Forensic Architecture founder Eyal Weizman recently released a book in which he explains the agency's methods. In 2019, Stefanos Levidis from Forensic Architecture was involved in European Lab, where he went through one of the cases they worked on: a good way to understand how the research agency operates.

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Photo credit: Brice Robert

The data architects at Forensic Architecture have developed new investigative methods that simultaneously draw on art, cutting-edge technology, topography and architecture. Founded in 2001, this team of activists are reinventing the art of investigation, including by reconstructing crime scenes in order to defend human rights and to bring the abusive actions of certain States to light. In 2018, they uncovered the involvement of the Greek police in the murder of Pávlos Fýssas. A rapper on the alternative hip-hop scene in Athens and an anti-fascist militant, Pávlos was murdered on 18 September 2013 in Keratsíni, in the suburbs of the Greek capital.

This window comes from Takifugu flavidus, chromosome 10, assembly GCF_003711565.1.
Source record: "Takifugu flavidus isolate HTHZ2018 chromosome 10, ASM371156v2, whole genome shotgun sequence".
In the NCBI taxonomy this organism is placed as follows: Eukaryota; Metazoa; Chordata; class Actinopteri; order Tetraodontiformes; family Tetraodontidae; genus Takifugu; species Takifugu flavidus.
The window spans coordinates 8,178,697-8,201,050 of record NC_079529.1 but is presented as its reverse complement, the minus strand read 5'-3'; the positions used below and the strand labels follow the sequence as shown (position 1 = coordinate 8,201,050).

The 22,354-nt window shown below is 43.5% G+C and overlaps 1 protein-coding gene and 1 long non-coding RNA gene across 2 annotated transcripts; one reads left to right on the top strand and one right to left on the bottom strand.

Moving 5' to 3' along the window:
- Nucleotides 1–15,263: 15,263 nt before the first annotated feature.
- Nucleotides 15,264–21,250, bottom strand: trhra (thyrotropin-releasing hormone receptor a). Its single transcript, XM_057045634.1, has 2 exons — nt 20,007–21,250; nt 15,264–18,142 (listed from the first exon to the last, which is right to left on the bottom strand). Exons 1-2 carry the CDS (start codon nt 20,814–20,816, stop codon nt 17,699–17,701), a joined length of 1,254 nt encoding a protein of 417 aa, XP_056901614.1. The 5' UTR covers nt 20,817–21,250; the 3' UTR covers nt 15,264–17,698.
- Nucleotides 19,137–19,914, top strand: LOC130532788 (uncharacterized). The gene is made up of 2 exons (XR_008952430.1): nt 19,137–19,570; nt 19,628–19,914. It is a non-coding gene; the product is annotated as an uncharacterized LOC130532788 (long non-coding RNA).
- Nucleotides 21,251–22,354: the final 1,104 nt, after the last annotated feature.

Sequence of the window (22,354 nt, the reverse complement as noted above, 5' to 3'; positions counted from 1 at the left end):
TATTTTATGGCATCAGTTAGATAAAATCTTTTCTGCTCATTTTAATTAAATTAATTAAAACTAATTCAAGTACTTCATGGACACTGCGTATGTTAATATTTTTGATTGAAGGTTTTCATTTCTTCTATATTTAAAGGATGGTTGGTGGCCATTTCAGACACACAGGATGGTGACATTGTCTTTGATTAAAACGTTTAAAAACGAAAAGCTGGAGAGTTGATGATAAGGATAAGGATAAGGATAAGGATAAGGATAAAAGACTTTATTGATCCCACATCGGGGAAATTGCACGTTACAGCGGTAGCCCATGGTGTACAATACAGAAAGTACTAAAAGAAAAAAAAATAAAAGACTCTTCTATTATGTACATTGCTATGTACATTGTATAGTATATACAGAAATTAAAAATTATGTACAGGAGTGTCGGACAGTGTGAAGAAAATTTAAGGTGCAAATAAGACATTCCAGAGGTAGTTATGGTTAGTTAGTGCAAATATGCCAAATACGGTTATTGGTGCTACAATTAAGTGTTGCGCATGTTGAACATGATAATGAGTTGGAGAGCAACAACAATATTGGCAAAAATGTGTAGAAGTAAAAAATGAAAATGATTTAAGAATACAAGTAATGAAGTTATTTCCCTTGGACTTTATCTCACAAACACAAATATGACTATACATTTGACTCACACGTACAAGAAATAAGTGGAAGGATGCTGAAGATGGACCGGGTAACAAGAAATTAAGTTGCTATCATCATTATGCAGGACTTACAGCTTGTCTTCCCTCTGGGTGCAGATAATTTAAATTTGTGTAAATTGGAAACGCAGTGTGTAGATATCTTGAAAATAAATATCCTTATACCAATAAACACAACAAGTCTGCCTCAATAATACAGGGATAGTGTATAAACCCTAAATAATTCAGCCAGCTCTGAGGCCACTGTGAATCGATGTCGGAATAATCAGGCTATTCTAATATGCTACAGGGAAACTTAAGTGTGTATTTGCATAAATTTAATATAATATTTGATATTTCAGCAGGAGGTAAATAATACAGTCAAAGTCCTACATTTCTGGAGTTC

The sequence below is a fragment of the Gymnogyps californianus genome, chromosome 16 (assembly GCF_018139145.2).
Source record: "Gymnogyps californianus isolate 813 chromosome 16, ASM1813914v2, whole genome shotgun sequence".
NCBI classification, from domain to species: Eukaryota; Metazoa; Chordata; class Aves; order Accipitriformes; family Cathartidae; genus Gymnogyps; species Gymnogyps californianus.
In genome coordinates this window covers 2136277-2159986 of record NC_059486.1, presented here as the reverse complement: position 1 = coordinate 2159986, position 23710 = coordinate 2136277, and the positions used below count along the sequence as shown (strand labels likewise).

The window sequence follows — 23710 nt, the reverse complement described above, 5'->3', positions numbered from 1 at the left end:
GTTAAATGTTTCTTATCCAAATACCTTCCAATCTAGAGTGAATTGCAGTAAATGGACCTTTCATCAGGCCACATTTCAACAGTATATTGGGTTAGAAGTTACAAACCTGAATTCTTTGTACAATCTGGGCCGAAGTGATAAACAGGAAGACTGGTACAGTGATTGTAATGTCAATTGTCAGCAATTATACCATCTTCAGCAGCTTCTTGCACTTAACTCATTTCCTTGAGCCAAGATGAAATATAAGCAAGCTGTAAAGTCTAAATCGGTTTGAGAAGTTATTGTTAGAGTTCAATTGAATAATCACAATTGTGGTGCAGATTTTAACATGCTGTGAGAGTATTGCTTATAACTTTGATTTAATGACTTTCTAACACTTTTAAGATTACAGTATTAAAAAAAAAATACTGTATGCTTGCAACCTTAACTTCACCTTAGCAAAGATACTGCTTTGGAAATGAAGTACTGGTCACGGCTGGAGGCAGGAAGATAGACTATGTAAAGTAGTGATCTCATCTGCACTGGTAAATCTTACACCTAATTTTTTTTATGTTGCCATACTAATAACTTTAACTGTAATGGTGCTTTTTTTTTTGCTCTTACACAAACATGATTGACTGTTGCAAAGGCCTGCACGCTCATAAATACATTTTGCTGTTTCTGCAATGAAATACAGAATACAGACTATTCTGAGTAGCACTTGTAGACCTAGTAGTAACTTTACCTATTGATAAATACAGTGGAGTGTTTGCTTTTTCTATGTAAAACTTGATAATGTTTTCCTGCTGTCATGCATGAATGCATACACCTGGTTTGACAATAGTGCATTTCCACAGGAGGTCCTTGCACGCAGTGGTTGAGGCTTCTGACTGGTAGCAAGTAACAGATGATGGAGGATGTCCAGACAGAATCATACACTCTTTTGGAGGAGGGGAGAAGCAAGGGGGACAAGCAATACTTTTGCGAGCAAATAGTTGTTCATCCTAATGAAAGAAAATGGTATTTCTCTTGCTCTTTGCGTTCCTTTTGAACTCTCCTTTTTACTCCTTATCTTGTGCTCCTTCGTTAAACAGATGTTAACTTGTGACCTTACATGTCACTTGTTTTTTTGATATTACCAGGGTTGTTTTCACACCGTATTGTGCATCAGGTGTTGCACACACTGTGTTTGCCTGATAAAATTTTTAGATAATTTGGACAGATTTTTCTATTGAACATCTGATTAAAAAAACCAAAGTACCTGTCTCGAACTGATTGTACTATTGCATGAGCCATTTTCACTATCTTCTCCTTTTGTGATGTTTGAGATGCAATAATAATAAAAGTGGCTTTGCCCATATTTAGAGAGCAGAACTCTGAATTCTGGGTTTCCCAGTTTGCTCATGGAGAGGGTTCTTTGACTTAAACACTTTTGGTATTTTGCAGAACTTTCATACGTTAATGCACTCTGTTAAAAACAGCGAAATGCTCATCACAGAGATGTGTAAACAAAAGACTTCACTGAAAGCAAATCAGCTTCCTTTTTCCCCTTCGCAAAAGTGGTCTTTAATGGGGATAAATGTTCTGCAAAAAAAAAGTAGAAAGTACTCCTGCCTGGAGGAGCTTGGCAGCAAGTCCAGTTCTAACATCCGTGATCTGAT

The authorities were quick to accuse neo-nazi political party Golden Dawn, imprisoning several of its members in relation to the crime. However, Forensic Architecture pursued the inquiry by meticulously synchronising and timestamping all the audio and visual materials that had been presented before the court (including radio recordings, video footage and witness statements). By doing so, they were able to demonstrate the passivity of the police in allowing a murder to take place that could have been avoided. Through a case study of the Pávlos Fýssas investigation, and thanks to contributions from other anti-Golden Dawn activists, this sequence aims to shed light on the pioneering investigative methods employed by Forensic Architecture.

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